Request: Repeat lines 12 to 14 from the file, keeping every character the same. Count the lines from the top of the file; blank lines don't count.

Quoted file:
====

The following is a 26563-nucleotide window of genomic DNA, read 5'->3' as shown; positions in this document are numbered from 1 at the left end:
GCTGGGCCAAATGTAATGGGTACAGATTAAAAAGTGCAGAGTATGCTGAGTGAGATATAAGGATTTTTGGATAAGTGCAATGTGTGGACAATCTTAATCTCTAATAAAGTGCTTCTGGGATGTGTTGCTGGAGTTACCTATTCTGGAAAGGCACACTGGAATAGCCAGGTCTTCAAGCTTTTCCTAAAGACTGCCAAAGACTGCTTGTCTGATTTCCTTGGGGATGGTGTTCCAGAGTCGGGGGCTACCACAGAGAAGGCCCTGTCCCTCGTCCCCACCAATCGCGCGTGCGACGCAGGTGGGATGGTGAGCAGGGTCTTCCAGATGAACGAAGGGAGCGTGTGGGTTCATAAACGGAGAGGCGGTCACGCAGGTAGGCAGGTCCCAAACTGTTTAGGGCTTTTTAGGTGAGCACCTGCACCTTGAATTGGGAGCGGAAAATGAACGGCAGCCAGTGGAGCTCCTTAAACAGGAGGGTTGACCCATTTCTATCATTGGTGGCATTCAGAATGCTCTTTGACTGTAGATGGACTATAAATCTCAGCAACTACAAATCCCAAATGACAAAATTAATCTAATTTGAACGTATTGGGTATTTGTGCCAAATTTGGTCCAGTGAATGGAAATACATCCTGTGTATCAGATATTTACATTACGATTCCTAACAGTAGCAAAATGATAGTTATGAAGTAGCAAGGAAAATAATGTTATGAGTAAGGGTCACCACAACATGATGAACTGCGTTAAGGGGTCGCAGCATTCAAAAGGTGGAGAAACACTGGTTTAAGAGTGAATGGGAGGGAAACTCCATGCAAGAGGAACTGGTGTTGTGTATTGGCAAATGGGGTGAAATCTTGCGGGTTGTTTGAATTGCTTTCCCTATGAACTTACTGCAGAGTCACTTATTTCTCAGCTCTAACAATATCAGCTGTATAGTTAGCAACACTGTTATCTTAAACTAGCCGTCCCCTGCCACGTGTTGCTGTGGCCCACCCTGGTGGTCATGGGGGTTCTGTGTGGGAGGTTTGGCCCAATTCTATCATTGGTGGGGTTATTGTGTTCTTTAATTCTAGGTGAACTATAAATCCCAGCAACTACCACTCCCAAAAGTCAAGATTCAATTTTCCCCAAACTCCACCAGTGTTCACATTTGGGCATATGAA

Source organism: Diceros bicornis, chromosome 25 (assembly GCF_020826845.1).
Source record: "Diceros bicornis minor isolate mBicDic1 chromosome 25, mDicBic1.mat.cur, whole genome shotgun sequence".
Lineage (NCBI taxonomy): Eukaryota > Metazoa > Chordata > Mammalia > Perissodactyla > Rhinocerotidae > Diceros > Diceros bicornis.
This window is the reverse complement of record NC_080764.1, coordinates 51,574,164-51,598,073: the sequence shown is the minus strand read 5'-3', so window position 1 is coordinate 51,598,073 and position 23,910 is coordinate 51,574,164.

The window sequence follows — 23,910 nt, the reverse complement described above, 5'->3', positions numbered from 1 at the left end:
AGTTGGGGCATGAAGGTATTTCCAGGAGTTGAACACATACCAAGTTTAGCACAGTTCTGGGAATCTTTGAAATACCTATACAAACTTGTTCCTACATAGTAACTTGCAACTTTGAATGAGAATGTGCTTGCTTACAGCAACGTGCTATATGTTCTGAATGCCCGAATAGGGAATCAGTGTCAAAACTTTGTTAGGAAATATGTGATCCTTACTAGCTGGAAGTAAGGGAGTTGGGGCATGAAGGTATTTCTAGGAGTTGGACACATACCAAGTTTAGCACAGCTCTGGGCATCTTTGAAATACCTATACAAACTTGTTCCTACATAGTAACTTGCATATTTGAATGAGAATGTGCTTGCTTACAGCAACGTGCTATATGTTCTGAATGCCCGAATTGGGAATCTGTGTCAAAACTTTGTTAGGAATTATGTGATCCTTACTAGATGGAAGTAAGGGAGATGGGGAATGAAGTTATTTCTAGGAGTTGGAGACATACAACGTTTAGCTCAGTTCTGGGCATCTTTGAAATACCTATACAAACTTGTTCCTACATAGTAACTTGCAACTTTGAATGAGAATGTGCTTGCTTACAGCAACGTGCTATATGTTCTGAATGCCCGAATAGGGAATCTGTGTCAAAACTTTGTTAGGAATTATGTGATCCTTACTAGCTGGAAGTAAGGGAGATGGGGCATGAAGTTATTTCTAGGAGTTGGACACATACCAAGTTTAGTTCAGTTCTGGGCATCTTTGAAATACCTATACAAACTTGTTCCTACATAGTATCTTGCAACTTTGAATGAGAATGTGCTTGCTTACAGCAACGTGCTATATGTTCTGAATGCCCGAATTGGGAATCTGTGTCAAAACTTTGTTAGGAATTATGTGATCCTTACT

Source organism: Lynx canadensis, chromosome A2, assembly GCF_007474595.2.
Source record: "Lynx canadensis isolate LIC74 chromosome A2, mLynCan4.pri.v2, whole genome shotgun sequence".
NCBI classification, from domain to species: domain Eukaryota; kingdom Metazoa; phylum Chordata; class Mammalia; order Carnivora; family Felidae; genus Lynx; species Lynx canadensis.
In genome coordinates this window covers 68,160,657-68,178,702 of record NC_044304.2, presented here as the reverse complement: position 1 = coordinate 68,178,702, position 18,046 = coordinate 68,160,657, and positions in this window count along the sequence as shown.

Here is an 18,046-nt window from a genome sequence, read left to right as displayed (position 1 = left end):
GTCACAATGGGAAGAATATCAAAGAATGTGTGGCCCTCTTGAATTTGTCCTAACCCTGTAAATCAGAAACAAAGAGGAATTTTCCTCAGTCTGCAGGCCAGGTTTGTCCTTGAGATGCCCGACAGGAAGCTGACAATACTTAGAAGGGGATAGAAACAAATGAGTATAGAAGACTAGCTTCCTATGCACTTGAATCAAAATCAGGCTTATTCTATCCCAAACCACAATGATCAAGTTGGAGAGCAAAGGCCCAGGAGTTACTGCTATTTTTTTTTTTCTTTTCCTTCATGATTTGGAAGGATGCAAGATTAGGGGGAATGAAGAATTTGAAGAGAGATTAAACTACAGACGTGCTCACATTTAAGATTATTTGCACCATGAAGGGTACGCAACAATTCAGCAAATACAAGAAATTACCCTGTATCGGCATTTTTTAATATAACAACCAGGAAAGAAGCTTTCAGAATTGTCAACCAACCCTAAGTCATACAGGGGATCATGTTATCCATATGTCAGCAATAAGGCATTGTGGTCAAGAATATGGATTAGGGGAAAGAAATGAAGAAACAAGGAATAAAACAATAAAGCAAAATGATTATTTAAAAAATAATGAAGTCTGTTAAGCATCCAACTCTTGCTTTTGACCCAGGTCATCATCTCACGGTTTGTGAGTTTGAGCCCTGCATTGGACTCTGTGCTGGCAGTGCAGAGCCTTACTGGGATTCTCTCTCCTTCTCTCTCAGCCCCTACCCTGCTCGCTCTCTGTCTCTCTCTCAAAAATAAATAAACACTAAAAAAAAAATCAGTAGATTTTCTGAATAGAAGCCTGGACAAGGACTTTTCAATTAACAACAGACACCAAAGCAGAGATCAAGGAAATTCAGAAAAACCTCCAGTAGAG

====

In genome coordinates this window covers 68,160,657-68,178,702 of record NC_044304.2, presented here as the reverse complement: position 1 = coordinate 68,178,702, position 18,046 = coordinate 68,160,657, and positions in this window count along the sequence as shown.

Here is an 18,046-nt window from a genome sequence, read left to right as displayed (position 1 = left end):
GTCACAATGGGAAGAATATCAAAGAATGTGTGGCCCTCTTGAATTTGTCCTAACCCTGTAAATCAGAAACAAAGAGGAATTTTCCTCAGTCTGCAGGCCAGGTTTGTCCTTGAGATGCCCGACAGGAAGCTGACAATACTTAGAAGGGGATAGAAACAAATGAGTATAGAAGACTAGCTTCCTATGCACTTGAATCAAAATCAGGCTTATTCTATCCCAAACCACAATGATCAAGTTGGAGAGCAAAGGCCCAGGAGTTACTGCTATTTTTTTTTTTCTTTTCCTTCATGATTTGGAAGGATGCAAGATTAGGGGGAATGAAGAATTTGAAGAGAGATTAAACTACAGACGTGCTCACATTTAAGATTATTTGCACCATGAAGGGTACGCAACAATTCAGCAAATACAAGAAATTACCCTGTATCGGCATTTTTTAATATAACAACCAGGAAAGAAGCTTTCAGAATTGTCAACCAACCCTAAGTCATACAGGGGATCATGTTATCCATATGTCAGCAATAAGGCATTGTGGTCAAGAATATGGATTAGGGGAAAGAAATGAAGAAACAAGGAATAAAACAATAAAGCAAAATGATTATTTAAAAAATAATGAAGTCTGTTAAGCATCCAACTCTTGCTTTTGACCCAGGTCATCATCTCACGGTTTGTGAGTTTGAGCCCTGCATTGGACTCTGTGCTGGCAGTGCAGAGCCTTACTGGGATTCTCTCTCCTTCTCTCTCAGCCCCTACCCTGCTCGCTCTCTGTCTCTCTCTCAAAAATAAATAAACACTAAAAAAAAAATCAGTAGATTTTCTGAATAGAAGCCTGGACAAGGACTTTTCAATTAACAACAGACACCAAAGCAGAGATCAAGGAAATTCAGAAAAACCTCCAGTAGAG